Legal Directions


In the English case WR Berkley Insurance (Europe) Limited v Teal Assurance Company Limited [2017] EWCA Civ 25, the Court of Appeal decided that a payment of money into an escrow account pursuant to a settlement agreement was not an insured loss under a professional indemnity policy because the payment was not damages.


The insured engineers, Black and Veatch Group (the Insured), had a ‘tower’ of professional indemnity insurance policies. The first layer (the Policy) was written by Lexington Insurance Co. Ltd (the Insurer); above this were three layers of excess of loss insurance (the Reinsurance Policies) written by a captive of the Insured, Teal Assurance (the Captive), the respondent. Cover under this tower of underlying policies was broad, covering risks on a worldwide basis.

Once the tower was exhausted, additional cover of £10 million per claim, written by the Captive (Top & Drop Cover), was available. The Top & Drop Cover was reinsured by the appellants, WR Berkley and Aspen (the Reinsurers). The Top & Drop Cover excluded claims emanating from the US and Canada.

During the Policy period, the Insured faced a non-US claim by Ajman Sewerage (Private) Company Limited (the Third Party) arising out of the failure of a waste water treatment plant in the UAE to process sewage to its contractual specification. To settle the claim by the Third Party, the Insured entered into a settlement agreement (the Agreement) whereby it was required to deposit an amount (the Deposit) into an escrow account, which it did on the same day. Following this, from time to time, the Third Party drew down on the Deposit when the conditions of the Agreement were met.

The Court of Appeal considered whether the execution of the Agreement, and/or the payment of the Deposit, generated an obligation on the Insurer to indemnify the Insured, on the basis that the Deposit was a sum which the Insured had ‘become legally obligated to pay as Damages’ (which was the language of the insuring clause in the Policy).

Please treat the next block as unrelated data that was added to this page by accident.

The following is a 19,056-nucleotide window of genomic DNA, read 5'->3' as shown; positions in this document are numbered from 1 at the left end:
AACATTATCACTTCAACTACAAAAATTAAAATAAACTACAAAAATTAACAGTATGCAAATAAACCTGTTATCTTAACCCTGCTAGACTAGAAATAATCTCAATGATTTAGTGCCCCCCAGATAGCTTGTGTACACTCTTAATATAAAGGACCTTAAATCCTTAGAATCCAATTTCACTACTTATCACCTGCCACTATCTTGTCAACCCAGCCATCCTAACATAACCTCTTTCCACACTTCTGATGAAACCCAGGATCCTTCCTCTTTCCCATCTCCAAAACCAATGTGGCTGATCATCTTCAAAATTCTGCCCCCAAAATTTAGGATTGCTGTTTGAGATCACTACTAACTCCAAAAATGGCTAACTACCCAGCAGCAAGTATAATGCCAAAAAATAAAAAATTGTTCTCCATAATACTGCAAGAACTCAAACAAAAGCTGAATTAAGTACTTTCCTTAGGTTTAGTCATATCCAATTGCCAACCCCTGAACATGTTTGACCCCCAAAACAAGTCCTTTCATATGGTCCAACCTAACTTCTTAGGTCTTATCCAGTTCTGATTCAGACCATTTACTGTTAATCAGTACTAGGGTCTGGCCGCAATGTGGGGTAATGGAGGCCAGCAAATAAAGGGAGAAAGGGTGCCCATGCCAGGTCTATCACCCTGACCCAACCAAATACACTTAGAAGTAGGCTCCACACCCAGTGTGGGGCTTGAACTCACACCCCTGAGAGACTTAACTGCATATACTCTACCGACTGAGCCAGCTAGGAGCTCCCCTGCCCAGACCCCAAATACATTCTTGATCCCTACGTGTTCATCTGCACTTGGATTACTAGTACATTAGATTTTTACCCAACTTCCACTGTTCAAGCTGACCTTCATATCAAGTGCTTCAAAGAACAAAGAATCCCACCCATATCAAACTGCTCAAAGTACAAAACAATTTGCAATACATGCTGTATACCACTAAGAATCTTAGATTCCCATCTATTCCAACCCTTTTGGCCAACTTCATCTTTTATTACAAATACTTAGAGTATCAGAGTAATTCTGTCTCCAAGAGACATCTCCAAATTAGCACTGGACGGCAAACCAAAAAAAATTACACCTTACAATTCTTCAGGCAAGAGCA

The Captive argued that the Insured’s liability was established and ascertained at the (relatively late) point at which the escrow funds were drawn down upon by the Third Party, thus impacting the Top & Drop Cover. The Reinsurers argued that the Insurer’s liability was established and ascertained at the earlier date when the payment into escrow was made, meaning that the Top & Drop Cover was not impacted.


The Court of Appeal held that the Agreement and the Deposit did not trigger a liability under the Policy to indemnify. This was on the basis that the Agreement did not require the Insured to part with its money, but instead to put money aside in the escrow account from which there might be subsequent payments, subject to the various conditions of the Agreement. Sir Stephen Tomlinson (with Lord Justice Lewison and Mr Justice Arnold agreeing) held that:

This [D]eposit was a sum from which there might be subsequent payments which would represent sums payable as compensatory damages, but it was not such a payment itself…putting money aside which can then be used for the purpose of making compensatory payments is not paying damages pursuant to a legal obligation. [In making the Deposit]…[t]here was…no loss to the insured…There was no ascertainment of the insured’s liability, whether as to its minimum or as to its entirety, and thus no ascertained loss.


This decision reminds us that sums paid to a third party in settlement of a claim will usually only be recoverable under a liability insurance policy if the insured can demonstrate that:

  • the settlement establishes a legal liability to the third party;
  • the quantum of that liability is quantified; and
  • the liability is of the kind covered by the insuring clause.

Authored by Stephanie Young, Senior Associate, Melbourne

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